Solving the energy puzzle

By Joseph Titmus
Portfolio Manager/Analyst, Global Listed Infrastructure Sydney, Australia

Infrastructure is vital to economic growth. It creates a virtuous, never-ending cycle: investment in infrastructure helps stimulate sustainable long-term economic growth which then creates a further need for infrastructure. One of the current developments that is driving further infrastructure investment is the global trend towards decarbonisation to reduce CO2 emissions, and the role of energy infrastructure in fulfilling future global energy needs.

The world is moving towards a low-carbon economy. Countries around the world such as Canada, France, Germany and the UK, have announced coal phase-out plans, and the pipeline of new build coal plants has been shrinking worldwide. However, as the world economy continues to grow, with billions of people shifting into the growing middle class in the developing world, naturally global energy demand is expected to rise as well.

Meeting China’s natural gas demand

China represents a great case study, as their focus on reducing carbon emissions has seen them become the world’s largest gas importer according to Shell1.

Coal-to-gas switching has resulted in

  • 78% improvement in Beijing winter air quality in the last five years
  • 176 million tonne reduction in CO2 emitted by Beijing and surrounding areas (to put this into context, this is equivalent to 37 million cars off the road!)

However, growth in domestic production and pipeline gas appears to be insufficient to keep pace with demand, and LNG imports are expected to increase by more than 11% per annum to 2025 according to a J.P Morgan report2. We believe this growth to be a key driver of natural gas infrastructure development in North America as LNG exports are forecasted triple over the next two decades.

Additionally, given the intermittency of renewable energy sources and the relative clean attributes of natural gas among fast-start fuel sources, the two are viewed as important and complementary components of the energy mix going forward. As the chart below depicts, in California natural gas electric generation quickly responds to the rapid changes in renewable energy generation in order to meet demand.

 Source: Sempra Energy, California Independent System Operator (CAISO) as at Feb 2019
Source: Sempra Energy, California Independent System Operator (CAISO) as at Feb 2019

In fact, California has recently announced an ambitious goal to only rely on zero-emission energy sources for its electricity by 2045. In order to reach this target critical infrastructure upgrades for electric utilities are required, such as increasing deployment of energy storage to enable a carbon-free future and modernising the grid to manage increasingly complex power flows.

Other states in the US and countries around the world also have ambitious carbon reduction targets and as a result we expect renewables to play an increasingly significant role in the global energy system. According to BP5  it is set to grow faster than any fuel in history. Further investment in electric utility infrastructure will be required, but also further gas infrastructure to meet the challenge of providing low carbon energy that is reliable.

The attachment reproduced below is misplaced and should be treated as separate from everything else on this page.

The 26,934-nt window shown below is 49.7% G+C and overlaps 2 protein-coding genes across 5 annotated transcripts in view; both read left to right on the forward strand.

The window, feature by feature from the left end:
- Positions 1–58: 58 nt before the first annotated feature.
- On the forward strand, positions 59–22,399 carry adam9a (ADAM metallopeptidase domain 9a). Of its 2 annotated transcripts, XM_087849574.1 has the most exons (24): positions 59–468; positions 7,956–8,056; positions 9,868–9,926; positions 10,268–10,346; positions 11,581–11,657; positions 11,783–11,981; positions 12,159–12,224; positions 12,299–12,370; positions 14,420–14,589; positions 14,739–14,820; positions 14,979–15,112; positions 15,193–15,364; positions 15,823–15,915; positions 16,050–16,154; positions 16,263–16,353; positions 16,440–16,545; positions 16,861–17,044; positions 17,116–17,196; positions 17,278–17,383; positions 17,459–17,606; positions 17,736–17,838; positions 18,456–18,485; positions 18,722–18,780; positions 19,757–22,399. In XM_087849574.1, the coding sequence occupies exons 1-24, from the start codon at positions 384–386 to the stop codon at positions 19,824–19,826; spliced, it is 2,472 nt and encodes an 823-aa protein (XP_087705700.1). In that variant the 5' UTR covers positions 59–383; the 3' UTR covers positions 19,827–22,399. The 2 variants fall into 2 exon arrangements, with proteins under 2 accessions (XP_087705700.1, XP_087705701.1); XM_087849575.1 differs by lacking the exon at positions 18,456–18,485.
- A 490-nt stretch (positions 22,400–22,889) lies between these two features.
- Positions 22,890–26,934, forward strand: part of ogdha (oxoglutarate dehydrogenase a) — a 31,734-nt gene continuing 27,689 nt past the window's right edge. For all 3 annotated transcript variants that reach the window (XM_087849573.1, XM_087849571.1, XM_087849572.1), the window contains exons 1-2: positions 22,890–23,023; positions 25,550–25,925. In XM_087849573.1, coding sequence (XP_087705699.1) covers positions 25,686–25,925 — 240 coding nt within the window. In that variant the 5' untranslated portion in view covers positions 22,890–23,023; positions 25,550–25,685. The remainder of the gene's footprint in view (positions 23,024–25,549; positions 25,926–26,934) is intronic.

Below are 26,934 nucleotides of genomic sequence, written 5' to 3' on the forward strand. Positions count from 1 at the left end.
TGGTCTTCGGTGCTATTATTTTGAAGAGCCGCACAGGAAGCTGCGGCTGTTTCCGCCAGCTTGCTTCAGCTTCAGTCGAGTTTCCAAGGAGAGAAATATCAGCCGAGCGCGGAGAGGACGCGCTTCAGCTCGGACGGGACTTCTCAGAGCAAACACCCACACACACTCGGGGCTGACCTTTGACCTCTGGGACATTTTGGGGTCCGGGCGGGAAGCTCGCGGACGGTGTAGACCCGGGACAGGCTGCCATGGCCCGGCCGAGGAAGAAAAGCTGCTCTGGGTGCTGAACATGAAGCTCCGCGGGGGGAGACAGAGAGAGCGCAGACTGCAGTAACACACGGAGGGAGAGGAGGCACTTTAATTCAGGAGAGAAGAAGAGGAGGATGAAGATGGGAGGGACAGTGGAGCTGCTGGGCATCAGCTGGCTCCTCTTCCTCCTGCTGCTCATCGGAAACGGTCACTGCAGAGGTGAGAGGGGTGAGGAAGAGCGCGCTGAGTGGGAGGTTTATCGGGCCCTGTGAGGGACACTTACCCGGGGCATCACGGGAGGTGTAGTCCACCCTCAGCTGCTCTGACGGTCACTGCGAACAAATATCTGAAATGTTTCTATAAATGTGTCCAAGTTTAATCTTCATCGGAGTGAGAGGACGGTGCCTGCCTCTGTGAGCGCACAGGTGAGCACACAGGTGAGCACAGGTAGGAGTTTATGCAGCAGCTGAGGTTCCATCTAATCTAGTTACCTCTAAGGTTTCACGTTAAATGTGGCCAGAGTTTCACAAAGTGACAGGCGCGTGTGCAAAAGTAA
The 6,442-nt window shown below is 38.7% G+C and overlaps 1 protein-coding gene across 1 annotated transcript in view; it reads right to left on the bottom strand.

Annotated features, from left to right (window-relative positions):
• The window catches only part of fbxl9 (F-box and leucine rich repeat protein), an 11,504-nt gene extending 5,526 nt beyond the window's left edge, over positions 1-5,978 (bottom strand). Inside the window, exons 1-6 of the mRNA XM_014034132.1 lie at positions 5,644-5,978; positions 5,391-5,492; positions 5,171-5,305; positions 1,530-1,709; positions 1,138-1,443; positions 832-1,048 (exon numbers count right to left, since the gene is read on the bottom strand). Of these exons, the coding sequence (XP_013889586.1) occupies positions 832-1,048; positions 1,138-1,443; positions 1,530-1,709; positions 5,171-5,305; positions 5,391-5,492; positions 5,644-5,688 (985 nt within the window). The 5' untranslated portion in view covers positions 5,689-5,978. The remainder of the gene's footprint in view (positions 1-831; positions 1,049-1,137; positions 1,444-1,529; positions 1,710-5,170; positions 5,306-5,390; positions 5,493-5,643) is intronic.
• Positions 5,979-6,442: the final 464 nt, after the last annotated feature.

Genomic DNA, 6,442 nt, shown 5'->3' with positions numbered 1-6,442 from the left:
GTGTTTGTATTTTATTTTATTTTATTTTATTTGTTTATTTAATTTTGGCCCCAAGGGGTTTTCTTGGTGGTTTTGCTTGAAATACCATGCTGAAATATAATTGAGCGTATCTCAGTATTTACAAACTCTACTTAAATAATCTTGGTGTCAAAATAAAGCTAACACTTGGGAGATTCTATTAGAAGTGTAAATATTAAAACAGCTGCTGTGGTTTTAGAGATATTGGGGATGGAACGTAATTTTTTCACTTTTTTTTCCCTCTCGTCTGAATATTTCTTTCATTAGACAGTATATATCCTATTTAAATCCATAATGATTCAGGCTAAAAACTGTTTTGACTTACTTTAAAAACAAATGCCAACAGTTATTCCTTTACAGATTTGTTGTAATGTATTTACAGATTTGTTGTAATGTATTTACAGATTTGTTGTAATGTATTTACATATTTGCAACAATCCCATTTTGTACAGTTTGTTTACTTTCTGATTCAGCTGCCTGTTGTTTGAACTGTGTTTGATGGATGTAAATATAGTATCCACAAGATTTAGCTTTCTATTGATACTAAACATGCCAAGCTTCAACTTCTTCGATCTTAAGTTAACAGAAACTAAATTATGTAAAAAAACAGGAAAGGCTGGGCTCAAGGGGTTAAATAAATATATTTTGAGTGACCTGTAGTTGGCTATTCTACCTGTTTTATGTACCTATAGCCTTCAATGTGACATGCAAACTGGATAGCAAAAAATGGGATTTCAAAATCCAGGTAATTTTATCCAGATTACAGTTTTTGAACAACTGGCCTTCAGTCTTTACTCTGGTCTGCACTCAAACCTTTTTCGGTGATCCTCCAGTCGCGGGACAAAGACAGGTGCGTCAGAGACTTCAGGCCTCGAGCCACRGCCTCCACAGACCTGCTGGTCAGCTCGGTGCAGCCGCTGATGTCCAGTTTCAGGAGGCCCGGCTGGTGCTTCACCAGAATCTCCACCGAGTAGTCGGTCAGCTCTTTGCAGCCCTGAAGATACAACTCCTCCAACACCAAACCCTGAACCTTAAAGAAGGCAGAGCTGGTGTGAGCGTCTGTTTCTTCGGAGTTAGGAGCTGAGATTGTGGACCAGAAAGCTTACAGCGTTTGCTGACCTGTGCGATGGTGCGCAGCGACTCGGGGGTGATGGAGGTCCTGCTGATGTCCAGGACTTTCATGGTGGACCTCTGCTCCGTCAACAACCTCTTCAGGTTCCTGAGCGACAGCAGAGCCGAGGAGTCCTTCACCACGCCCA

1 Shell LNG Outlook 2019

2 J.P. Morgan 2018 Global LNG Analyzer report

3 Source: BP Energy Outlook 2019

4 Source: FERC as at 23 October 2018. PROPOSED TO FERC Pending Applications: 1. Pascagoula, MS: 1.5 Bcfd (Gulf LNG Liquefaction) (CP15-521) 2. Cameron Parish, LA: 1.41 Bcfd (Venture Global Calcasieu Pass) (CP15-550) 3. Brownsville, TX: 0.55 Bcfd (Texas LNG Brownsville) (CP16-116) 4. Brownsville, TX: 3.6 Bcfd (Rio Grande LNG – NextDecade) (CP16-454) 5. Brownsville, TX: 0.9 Bcfd (Annova LNG Brownsville) (CP16-480) 6. Port Arthur, TX: 1.86 Bcfd (Port Arthur LNG) (CP17-20) 7. Jacksonville, FL: 0.132 Bcf/d (Eagle LNG Partners) (CP17-41) 8. Plaquemines Parish, LA: 3.40 Bcfd (Venture Global LNG) (CP17-66) 9. Calcasieu Parish, LA: 4.0 Bcfd (Driftwood LNG) (CP17-117) 10. Nikiski, AK: 2.63 Bcfd (Alaska Gasline) (CP17-178) 11. Freeport, TX: 0.72 Bcfd (Freeport LNG Dev) (CP17-470) 12. Coos Bay, OR: 1.08 Bcfd (Jordan Cove) (CP17-494) 13. Corpus Christi, TX: 1.86 Bcfd (Cheniere – Corpus Christi LNG) (CP18-512). Projects in Pre-filing: PF1. Cameron Parish, LA: 1.18 Bcfd (Commonwealth, LNG) (PF17-8) PF2. LaFourche Parish, LA: 0.65 Bcfd (Port Fourchon LNG) (PF17-9). PF3. Sabine Pass, LA: NA Bcfd (Sabine Pass Liquefaction) (PF18-3). PF4. Galveston Bay, TX: 1.2 Bcfd (Galveston Bay LNG) (PF18-7). PF5. Plaquemines Parish, LA: 0.9 Bcfd (Pointe LNG) (PF18-8)

5 BP Energy Outlook

  • Infrastructure
  • Investment Strategies
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Important notes

This article has been prepared to provide general information and does not constitute 'financial advice' for the purposes of the Financial Advisors Act 2008 (Act). An individual investor should, before making any investment decisions, consider the information available in the relevant Product Disclosure Statement and seek professional advice. While every care has been taken in the preparation of this document, AMP Capital Investors (New Zealand) Limited and the AMP Group (together, 'AMP') make no guarantee that the information supplied is accurate, complete or timely and do not make any warranties or representations in respect of results gained from its use. The information is not intended to infer that current or past returns are indicative of future returns. The views expressed are those of the author and do not necessarily reflect those of AMP. These views are subject to change depending on market conditions and other factors.

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